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AIBU?

AIBU to be hurt by these comments

23 replies

littlelolo · 05/07/2017 08:19

I've not one to moan about my MIL, we get on really well and are in regular contact. I love that I have a good relationship with her.... however she has sometimes made some comments that really upset me... mainly because we get on so well and the come completely out of nowhere. DH says he's sure she doesn't mean anything by it and she just doesn't think- I do agree with this because she's not a nasty person. However how many times can that excuse be used? It's becoming more and more frequent, especially since DD arrived 6 months ago and now I'm starting to think, she's not stupid, she's extremely intelligent- why would she say these things!!? The most recent thing is insinuating that I contribute nothing at the moment because I'm on maternity leave. I recently got a part time job that fits perfectly around child care and she didn't congratulate me, she just commented that it would finally take some pressure off of DH as I'd now be contributing. This particular comment pisses me off because she's made comments about this before DD insinuating because DH cooked the week day evening meals, that I don't contribute much.....forgetting the fact that I do EVERYTHING else!!! Even the sodding meal plan and frankly I feel it's a good deal that works for us. AIBU? I don't think I'm being too precious but maybe I am!!!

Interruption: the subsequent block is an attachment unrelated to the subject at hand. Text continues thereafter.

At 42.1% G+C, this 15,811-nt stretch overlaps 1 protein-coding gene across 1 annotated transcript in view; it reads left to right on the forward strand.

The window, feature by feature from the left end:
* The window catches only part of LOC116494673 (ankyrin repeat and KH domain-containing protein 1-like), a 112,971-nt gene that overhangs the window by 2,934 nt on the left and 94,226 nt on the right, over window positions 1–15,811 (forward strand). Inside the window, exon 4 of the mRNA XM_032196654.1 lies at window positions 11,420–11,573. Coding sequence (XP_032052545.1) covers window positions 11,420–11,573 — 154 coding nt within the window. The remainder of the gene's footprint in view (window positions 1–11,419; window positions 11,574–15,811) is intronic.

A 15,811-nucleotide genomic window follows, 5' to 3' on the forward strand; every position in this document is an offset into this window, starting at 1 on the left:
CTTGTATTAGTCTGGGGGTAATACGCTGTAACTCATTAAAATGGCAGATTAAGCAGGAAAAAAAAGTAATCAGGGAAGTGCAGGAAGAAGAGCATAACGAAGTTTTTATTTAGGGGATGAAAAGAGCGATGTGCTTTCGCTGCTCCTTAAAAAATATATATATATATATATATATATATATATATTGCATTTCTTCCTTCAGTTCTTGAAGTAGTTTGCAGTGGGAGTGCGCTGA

OP posts:
Crumbs1 · 05/07/2017 08:27

She's still your husband's mother and from a different generation. She's thinking about her son and wanting to protect him from the responsibilities of life. Men used to come home from work and be waited on regardless of their wife's input and contributions. A part- time job was seen as pocket money.
Maybe gently remind her by a teasing challenge about being the one who does everything else.

vikingprincess81 · 05/07/2017 08:31

Ohhhh boy - I have to go to work not dropping my kids at fam at 6.30 but this I do know about. Because my DH is well trained behaved, he makes dinner/does chores etc too. I've had MIL jabs about this for years. Remind her you're caring for her grandchild, I mean, what could be more important?? Just be firm and assertive when you remind her that it's not 1950 any more, and men will be absolutely fine if they have to make dinner now and then Grin